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Chaos Monkeys


Jurgis
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I thought it was a good read, can recommend it. Liar's poker meets Silicon Valley. Maybe a bit on the technical side for alpha people. The writer is witty but he's also a cynical asshole. The FT wrote a decent review: https://www.ft.com/content/47d1cd50-4aa5-11e6-b387-64ab0a67014c . I mailed a few quotes to a friend of mine after reading it:

 

In October 2010, a mother in Florida had shaken her baby to death, as the baby would interrupt her FarmVille games with crying. Products that cause mothers to murder their infants in order to use them more ... simply cannot fail in the world.

 

As I observed more than once at Facebook, and as I imagine is the case in all organizations from business to government, high-level decisions that affected thousands of people and billions in revenue would be made on gut feel, the residue of whatever historical politics were in play, and the ability to cater persuasive messages to people either busy, impatient, or uninterested (or all three).

 

If you like stuff like this: read the book. Otherwise I wouldn't recommend it :) .

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It is an excellent book.  It is a must read especially if you want to know about the start-up culture in Silicon Valley and how advertising works.  I give high marks to the author as he is quite introspective and did not spare himself in his portrayal of what happened.

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  • 3 weeks later...

I'm almost half way through, and really dig it so far.

 

There's a wide range of things to get from the book.  I think it's better than Liar's Poker - Chaos Monkeys speaks also to the drive to succeed and useful industry information, in addition to the name dropping, tell-all aspect.

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Started to read this on the flight.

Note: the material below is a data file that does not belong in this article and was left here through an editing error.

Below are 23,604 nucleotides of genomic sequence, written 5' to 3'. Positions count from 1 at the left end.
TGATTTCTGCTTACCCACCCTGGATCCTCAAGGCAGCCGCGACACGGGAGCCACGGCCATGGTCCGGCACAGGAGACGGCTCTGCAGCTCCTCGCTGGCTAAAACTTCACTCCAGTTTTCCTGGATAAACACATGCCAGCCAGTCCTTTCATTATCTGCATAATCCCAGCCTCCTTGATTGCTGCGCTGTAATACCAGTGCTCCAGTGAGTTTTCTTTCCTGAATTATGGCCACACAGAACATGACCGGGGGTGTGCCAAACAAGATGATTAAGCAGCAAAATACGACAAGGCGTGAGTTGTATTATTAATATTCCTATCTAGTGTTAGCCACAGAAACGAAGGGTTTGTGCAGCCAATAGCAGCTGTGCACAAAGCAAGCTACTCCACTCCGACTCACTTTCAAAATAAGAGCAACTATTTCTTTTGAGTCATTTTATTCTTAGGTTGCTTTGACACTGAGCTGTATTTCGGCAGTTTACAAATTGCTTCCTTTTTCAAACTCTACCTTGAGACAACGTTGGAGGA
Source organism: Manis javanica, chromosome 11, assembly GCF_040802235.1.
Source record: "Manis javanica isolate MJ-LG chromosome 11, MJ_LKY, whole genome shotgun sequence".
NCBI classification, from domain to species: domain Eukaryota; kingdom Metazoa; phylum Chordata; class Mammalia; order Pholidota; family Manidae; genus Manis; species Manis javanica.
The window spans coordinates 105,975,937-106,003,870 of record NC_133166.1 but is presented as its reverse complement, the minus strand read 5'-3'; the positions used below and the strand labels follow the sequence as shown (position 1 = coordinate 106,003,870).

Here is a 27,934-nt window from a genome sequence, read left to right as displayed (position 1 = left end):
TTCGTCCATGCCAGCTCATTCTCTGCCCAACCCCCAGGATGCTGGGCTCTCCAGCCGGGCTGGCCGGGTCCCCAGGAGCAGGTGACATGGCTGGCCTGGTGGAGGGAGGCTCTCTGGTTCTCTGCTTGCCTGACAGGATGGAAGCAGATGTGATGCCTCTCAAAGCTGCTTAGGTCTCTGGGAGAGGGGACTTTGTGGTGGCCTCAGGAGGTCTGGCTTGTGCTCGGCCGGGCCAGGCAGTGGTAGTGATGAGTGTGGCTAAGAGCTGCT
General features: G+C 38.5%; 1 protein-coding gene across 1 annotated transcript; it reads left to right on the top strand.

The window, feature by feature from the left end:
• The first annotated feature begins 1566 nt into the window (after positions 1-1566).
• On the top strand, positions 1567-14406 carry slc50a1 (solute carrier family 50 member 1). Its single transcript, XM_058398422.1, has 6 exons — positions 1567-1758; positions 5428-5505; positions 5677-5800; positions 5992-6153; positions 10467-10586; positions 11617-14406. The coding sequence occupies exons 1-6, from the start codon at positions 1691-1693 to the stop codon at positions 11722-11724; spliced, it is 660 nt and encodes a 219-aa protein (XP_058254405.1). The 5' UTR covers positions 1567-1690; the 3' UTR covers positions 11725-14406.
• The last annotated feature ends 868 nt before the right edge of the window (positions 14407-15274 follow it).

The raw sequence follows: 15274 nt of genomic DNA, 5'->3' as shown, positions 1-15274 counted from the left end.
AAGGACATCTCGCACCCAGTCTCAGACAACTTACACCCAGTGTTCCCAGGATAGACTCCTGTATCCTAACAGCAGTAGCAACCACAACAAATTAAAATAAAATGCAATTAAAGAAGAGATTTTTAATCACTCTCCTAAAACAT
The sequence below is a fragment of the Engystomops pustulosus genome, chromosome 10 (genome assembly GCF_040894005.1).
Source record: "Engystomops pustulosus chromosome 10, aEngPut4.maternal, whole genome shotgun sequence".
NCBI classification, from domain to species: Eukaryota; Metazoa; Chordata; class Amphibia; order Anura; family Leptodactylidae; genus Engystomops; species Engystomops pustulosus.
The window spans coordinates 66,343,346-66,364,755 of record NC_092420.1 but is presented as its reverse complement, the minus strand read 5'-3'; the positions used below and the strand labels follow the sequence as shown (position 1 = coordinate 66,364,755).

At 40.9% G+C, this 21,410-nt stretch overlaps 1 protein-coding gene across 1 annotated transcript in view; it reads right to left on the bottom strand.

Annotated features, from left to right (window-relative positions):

It's not bad, but couple observations:

- Part of the saltiness is that the authors of these books (I've also just skimmed through "How I lost 170 million dollars" - crappy book, don't bother; and read the article based on the upcoming/released book by the guy who did Silly Valley TV series) is that the authors are losers. ;) OK, maybe this is harsh, but the critique of SV from a position of "I'm an English/Business major who got into startup, had no clue, thrashed a while, got fired later" sounds a bit like sour grapes. "Chaos Monkeys" author is way more professional than the "How I lost 170 million dollars" though.

- Most of these pretend to be geeks writing about geeks. But they aren't. They are English/Business majors and their observation about programmer culture is still an outsider perspective even if they have worked in tech companies for a while. They may have a good business observations and they may have a good writing style, but they don't necessarily have a great understanding of what the programmer side of SV is like. Yeah, they have some very astute observations... and some of their observations are still not understanding the geek side.

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The chaos monkeys author was a physics major. I would think he would be in touch with the geeky part of tech. Maybe physics guys are still outsiders when it comes to programming/software engineering, but I'm guessing all have been exposed to code. He did f#&* up in his decision making though. Should have learned how to bite his tongue.

 

Started to read this on the flight.